Book Review: Where Roses Never Die

Where Roses Never Die cover Vis copy 2

Where Roses Never Die, by Gunner Staalsen (translated by Don Bartlett), is set three years after the first of the Varg Veum series to be translated into English, We Shall Inherit the Wind, which I review here.

At the start of the story Private Investigator Veum is in a bad way. He gets through each day by drinking and has been funding his habit by taking on the cases he would prefer to shun. The arrival in his office of Maja Misvaer, whose three year old daughter, Mette, disappeared from outside their home almost twenty-five years ago, offers him a chink of light in a life that has been overcome by the darkness of memory and loss.

The book opens with a robbery in a jewellery store during which an apparently random passer by is shot and subsequently dies. The robbers make their getaway by boat and, three months later, with no leads to follow, the police have all but given up on solving the crime. Veum followed the case in the papers but pays it little attention until he discovers that the murdered man had lived in the same housing complex as the little girl, whose wherabouts he has been commissioned to find, at the time she disappeared.

Veum interviews the police officers who investigated the initial disappearance as well as all those who lived in the five houses built around the courtyard where Mette was last seen playing. He discovers that these families were close in an unexpected way. With dogged determination he circumvents their reluctance to talk and digs into their pasts, unearthing secrets they had held close for decades.

The writing makes much use of narrative alongside Veum’s musings on the case. The voice I was hearing in my head brought to mind TV cops from the 70s with the use of similes and Veum’s moralistic stance, somewhat hypocritical given his own past behaviour. The feminist in me bristled at some of the attitudes but they realistically evoke the time and place. Norway, with its dark weather and uncompromising landscape, reflect the protagonist.

The plot twists and turns around each new revelation offering the reader much to ponder. The events leading up to the denouement had me dreading what was to be revealed. Despite my apprehension I could not look away.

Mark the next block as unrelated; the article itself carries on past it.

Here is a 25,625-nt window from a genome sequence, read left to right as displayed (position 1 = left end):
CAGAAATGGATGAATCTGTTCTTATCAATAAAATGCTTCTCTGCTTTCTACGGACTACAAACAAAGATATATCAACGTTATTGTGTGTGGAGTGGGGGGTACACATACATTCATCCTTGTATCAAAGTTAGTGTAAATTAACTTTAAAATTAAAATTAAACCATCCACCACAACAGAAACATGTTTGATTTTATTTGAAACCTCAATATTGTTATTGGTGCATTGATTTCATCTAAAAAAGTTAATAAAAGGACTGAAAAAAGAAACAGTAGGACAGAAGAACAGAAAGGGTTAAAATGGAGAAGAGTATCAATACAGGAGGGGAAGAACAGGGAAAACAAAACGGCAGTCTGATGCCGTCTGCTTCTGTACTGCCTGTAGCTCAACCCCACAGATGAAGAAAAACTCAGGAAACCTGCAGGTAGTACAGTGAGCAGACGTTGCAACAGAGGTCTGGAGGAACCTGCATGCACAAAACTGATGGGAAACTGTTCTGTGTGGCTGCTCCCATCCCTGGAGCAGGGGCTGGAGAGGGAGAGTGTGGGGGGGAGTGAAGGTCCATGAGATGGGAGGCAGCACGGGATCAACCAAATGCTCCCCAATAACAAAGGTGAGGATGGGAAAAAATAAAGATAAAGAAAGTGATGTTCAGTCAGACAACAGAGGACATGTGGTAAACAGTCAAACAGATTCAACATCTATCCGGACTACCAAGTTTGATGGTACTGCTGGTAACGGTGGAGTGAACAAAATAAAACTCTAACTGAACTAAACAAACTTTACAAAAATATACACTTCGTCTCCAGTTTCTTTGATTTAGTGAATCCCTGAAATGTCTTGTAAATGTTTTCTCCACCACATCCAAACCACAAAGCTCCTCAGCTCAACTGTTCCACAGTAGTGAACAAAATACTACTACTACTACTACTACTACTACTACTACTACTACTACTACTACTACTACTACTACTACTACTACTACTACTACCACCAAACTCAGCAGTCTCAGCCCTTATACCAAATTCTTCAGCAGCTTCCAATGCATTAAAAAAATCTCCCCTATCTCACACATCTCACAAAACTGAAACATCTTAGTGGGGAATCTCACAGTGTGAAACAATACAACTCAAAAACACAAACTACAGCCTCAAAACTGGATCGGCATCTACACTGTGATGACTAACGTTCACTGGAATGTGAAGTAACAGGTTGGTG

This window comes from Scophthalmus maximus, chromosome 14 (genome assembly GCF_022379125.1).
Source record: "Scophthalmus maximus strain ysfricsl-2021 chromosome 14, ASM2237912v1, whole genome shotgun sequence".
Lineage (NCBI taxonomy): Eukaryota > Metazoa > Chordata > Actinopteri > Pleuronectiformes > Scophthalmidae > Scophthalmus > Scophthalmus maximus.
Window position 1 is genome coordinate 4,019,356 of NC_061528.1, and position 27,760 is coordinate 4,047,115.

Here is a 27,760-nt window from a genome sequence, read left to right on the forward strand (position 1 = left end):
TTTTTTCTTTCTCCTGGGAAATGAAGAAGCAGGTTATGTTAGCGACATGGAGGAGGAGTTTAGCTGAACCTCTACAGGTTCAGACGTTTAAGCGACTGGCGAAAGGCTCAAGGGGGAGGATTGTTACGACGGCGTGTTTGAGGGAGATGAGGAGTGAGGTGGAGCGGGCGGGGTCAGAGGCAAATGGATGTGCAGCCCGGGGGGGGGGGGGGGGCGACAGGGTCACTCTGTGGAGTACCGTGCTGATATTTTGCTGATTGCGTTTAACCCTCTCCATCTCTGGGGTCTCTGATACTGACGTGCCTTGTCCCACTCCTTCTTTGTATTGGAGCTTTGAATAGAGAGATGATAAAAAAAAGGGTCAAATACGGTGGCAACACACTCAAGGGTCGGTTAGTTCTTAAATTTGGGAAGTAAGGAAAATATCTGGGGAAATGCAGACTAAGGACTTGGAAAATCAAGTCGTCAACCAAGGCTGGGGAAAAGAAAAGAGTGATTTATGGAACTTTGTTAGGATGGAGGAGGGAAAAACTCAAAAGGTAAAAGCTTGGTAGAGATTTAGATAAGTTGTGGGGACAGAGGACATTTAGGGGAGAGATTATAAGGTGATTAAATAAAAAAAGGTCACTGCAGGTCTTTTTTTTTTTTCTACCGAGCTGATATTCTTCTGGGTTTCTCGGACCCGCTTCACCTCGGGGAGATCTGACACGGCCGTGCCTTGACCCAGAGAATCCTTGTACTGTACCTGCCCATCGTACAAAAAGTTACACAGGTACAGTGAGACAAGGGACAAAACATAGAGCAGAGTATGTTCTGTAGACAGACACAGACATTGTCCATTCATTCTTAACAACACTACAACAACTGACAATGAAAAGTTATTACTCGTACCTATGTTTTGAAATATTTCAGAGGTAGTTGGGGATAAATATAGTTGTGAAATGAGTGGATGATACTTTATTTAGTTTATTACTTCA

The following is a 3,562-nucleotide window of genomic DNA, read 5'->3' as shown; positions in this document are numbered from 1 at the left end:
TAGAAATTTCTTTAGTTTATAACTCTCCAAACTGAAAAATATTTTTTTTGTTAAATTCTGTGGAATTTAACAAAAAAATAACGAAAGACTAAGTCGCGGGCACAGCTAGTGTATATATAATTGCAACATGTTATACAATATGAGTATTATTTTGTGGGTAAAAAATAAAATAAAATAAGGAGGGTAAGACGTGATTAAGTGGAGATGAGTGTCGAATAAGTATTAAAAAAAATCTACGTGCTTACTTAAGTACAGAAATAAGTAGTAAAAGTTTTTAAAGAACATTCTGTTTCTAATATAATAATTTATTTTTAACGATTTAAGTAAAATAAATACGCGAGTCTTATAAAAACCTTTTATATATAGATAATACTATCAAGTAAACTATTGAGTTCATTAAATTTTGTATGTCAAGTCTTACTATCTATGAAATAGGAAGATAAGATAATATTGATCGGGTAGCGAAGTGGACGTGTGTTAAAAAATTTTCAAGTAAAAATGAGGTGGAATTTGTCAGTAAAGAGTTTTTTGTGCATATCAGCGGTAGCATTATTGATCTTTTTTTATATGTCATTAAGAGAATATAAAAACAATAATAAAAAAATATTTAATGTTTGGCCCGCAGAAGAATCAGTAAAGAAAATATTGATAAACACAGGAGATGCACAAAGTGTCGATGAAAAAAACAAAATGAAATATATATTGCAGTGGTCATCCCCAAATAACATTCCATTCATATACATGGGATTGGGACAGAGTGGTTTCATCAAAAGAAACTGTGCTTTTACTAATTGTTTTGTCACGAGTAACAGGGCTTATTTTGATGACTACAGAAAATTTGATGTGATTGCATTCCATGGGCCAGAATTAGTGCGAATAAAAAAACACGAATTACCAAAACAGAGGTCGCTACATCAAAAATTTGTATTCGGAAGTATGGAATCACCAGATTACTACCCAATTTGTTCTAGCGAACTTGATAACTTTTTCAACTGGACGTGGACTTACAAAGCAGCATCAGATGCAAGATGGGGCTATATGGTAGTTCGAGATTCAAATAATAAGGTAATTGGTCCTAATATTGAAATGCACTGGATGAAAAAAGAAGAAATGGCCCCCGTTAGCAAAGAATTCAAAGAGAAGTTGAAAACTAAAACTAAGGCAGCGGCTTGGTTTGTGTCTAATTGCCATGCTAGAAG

A tense, starkly captivating read this is a must for fans of Nordic Noir. Highly recommended to all who look for depth and tenebrosity in their crime fiction.

My copy of this book was provided gratis by the publisher, Orenda Books.


Book Review: The Defenceless


The Defenceless, by Kati Hiekkapelto (translated by David Hackston) was perfect reading for a weekend when the media was overrun by privileged Europeans wringing their hands over what to do about an influx of desperate refugees seeking sanctuary, yet wary of upsetting their own comfortable lives. This is the second in a series of crime thrillers featuring investigator Anna Fekete, who herself fled a warzone as a child. Set in Finland the tale is as dark and challenging as the Scandinavian weather.

The reader is introduced to Sammy, a Pakistani Christian who was smuggled into Finland alongside the heroin grown to “feed the hungry veins of Western Europeans”. We learn that he too is an addict, hiding from the authorities since his application for asylum was rejected. We meet Macke, the small time dealer from whom Sammy buys his regular fix, and witness the death of the first of the story’s victims. Vilho, an old man and a neighbour, enters Macke’s apartment to complain of loud music, and suffers a violent end.

The author makes no attempt to present the growing number of refugees in this cold, Finnish town as upstanding members of the community; they include criminals and addicts. There are also those who are highly educated and wish to work but cannot make use of their superior skills until granted asylum, a process which can take many years spent eking out a living with whatever menial jobs they can find, the constant threat of deportation hanging over them.

Senior Constable Anna Fekete and her work partner, Esko Niemi, have their own problems with addiction, to alcohol and nicotine. When Vilho’s body is found, hit by a car driven by the economic migrant, Gabriella, the first thing to rule out is if she was drunk or high whilst driving. I pondered how the reader would feel towards this pale skinned, young women had she been found to be temporarily impaired; how this would contrast with the dismissal of the dark haired and dark skinned asylum seekers whom Esko wishes to send home, even if to their deaths, rather than have them feeding their habits on ‘his’ streets.

Such comparisons run through the various threads of the story adding depth and challenging reader perceptions. The futility of such nationalistic attitudes is highlighted in Anna’s musings on her beloved grandmother: